As Christians we are called to live differently; to have different principles, different priorities, different practices. We need to reflect on how we regard our material possessions. How do we decide when enough is really enough? Is that purchase really essential? Do we surround ourselves with material possessions? Is it all about keeping up appearances or keeping up with the Jones’? What do our spending decisions say about us as individuals and our priorities in life? How can it ever be right when some have so much and others so little? How can it ever be right when 20% of the world’s population consume 80% of the world’s resources? How can it ever be right that people pay to lose weight, whilst others go hungry, and others starve and die? You see, the lessons of Christian giving are about so much more than what we put in the church offering each Sunday. It’s so much harder than that; it’s so much more complicated. It’s about a whole way of life; one we choose, when we decide to follow Christ. So what then might our giving look like if we truly took on that challenge to start giving in a different place? Well if as people who have heard the good news of the resurrection of Jesus Christ, if then our giving for God isn’t then transformed and transfigured, then I have no idea what sort of God people think that they are here to worship. Think again on God’s giving and goodness and surely the church whip round collection, must surely become a true offering to a generous God of Grace. And our giving for God – can of course be giving in all senses – sharing our love, our time, our skills, our experience, and most certainly the giving of our money too. So when folk say to me, ‘why are you talking about financial giving in church?’ the answer is a simple one. Because it’s what God calls each of us to do – period – end of answer – let’s not make it unnecessarily complicated and let’s certainly not apologise for it, as we so often seem to love doing in church life! In facts let’s celebrate all that God gives and all the opportunities we have to share his love and build his kingdom and his church.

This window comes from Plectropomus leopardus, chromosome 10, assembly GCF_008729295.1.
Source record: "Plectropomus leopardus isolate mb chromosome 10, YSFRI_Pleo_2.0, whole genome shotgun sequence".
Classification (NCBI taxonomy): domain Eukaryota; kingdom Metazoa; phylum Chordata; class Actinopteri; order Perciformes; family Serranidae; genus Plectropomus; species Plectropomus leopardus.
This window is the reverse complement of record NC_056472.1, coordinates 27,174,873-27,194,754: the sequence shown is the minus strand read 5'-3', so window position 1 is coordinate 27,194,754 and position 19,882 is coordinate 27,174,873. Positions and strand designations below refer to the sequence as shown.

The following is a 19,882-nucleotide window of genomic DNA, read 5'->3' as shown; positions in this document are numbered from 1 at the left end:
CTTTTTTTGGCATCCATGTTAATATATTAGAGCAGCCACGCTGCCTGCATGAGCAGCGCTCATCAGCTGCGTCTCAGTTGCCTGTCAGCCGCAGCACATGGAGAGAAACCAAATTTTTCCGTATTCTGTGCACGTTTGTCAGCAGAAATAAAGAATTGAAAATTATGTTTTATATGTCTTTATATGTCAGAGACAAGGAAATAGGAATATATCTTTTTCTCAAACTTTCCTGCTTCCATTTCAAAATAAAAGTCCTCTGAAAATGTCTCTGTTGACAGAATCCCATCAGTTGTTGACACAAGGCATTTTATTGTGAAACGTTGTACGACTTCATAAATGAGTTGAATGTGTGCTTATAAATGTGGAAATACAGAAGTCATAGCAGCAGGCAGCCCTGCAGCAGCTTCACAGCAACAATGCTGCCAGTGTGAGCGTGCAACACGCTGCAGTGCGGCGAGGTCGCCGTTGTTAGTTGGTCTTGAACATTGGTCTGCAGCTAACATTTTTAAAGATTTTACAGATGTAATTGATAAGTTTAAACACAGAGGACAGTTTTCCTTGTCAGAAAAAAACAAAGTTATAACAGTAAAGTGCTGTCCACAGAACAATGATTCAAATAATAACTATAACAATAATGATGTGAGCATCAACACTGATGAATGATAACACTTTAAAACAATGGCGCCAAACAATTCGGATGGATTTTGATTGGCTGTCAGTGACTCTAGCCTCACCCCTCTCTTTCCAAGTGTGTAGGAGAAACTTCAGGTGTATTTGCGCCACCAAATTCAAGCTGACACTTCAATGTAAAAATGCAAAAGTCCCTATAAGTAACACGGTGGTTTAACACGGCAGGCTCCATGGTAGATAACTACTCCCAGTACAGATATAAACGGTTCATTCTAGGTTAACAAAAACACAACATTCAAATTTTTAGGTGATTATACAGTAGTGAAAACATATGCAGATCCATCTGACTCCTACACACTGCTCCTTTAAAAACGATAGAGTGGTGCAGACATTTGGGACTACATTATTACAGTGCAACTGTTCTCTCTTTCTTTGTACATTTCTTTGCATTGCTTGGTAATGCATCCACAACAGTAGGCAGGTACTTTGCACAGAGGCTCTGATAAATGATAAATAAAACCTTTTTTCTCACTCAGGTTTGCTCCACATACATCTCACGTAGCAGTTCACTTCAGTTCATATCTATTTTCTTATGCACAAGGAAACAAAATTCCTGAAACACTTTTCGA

This is about you and your living and giving for God. We are each called to respond, to that encounter, that recognition, that invitation, that sharing, that love; – God in all we do, all we say and all we are. When we all see the very nature of God, the very face of God, in all that he gives to us and in all that we have the privilege and honour to be able to give to him; in all our time, money and talents, then we will each receive and learn something profound and beautiful in our lives and in the life of this church; about a generous and giving God who loves each and every one of us. I commend your church ‘Giving for Life’ initiative to you, for your thought, your prayer and your response.
Let us pray.
A prayer for each of us as stewards of all that God gives and for his guidance and blessing as we each decide how to respond to a call for a renewed sharing and a renewed offering of our financial giving to this church, to allow us to move forward with God’s work here in this place:
We give what we have, but not all – help us to be more generous.
We serve as we are called – help us to see when you are calling us further.
We love within our limits – help us to break down those barriers.
So that we may love and serve you and give wholeheartedly.
We hand you our gifts on a plate, you gave us your love on a cross.
Help us to reconcile the difference between our giving and yours,
for Jesus’ and the world’s sake. Amen.